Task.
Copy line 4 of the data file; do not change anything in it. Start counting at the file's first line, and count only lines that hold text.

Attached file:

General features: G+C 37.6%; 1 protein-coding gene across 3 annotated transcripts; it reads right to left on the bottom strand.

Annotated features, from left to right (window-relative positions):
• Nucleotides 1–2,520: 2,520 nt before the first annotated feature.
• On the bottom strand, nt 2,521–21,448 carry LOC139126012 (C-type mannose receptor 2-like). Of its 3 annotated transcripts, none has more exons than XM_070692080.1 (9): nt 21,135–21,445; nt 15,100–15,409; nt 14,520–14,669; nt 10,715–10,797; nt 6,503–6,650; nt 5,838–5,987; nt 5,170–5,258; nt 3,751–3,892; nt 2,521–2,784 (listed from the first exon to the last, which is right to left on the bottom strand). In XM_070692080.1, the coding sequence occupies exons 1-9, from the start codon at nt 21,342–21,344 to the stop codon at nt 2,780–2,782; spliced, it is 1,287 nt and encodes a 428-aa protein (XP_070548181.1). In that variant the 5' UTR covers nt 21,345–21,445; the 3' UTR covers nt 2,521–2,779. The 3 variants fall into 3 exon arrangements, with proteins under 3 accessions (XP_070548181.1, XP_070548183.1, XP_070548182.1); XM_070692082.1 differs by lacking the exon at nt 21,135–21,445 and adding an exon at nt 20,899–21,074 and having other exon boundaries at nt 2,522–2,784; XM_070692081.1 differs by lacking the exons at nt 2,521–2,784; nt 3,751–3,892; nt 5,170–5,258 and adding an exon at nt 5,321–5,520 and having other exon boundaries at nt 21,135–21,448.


• On the bottom strand, nt 2,521–21,448 carry LOC139126012 (C-type mannose receptor 2-like). Of its 3 annotated transcripts, none has more exons than XM_070692080.1 (9): nt 21,135–21,445; nt 15,100–15,409; nt 14,520–14,669; nt 10,715–10,797; nt 6,503–6,650; nt 5,838–5,987; nt 5,170–5,258; nt 3,751–3,892; nt 2,521–2,784 (listed from the first exon to the last, which is right to left on the bottom strand). In XM_070692080.1, the coding sequence occupies exons 1-9, from the start codon at nt 21,342–21,344 to the stop codon at nt 2,780–2,782; spliced, it is 1,287 nt and encodes a 428-aa protein (XP_070548181.1). In that variant the 5' UTR covers nt 21,345–21,445; the 3' UTR covers nt 2,521–2,779. The 3 variants fall into 3 exon arrangements, with proteins under 3 accessions (XP_070548181.1, XP_070548183.1, XP_070548182.1); XM_070692082.1 differs by lacking the exon at nt 21,135–21,445 and adding an exon at nt 20,899–21,074 and having other exon boundaries at nt 2,522–2,784; XM_070692081.1 differs by lacking the exons at nt 2,521–2,784; nt 3,751–3,892; nt 5,170–5,258 and adding an exon at nt 5,321–5,520 and having other exon boundaries at nt 21,135–21,448.